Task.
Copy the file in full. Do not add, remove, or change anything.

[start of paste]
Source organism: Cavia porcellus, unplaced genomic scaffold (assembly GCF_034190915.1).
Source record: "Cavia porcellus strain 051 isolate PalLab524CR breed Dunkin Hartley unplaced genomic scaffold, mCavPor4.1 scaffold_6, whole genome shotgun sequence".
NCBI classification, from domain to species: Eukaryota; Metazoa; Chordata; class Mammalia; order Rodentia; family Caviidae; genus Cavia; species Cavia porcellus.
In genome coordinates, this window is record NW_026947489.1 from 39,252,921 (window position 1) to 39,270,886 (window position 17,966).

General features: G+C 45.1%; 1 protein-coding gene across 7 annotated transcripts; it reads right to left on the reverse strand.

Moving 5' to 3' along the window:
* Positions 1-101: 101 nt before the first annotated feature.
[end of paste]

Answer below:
Source organism: Cavia porcellus, unplaced genomic scaffold (assembly GCF_034190915.1).
Source record: "Cavia porcellus strain 051 isolate PalLab524CR breed Dunkin Hartley unplaced genomic scaffold, mCavPor4.1 scaffold_6, whole genome shotgun sequence".
NCBI classification, from domain to species: Eukaryota; Metazoa; Chordata; class Mammalia; order Rodentia; family Caviidae; genus Cavia; species Cavia porcellus.
In genome coordinates, this window is record NW_026947489.1 from 39,252,921 (window position 1) to 39,270,886 (window position 17,966).

General features: G+C 45.1%; 1 protein-coding gene across 7 annotated transcripts; it reads right to left on the reverse strand.

Moving 5' to 3' along the window:
* Positions 1-101: 101 nt before the first annotated feature.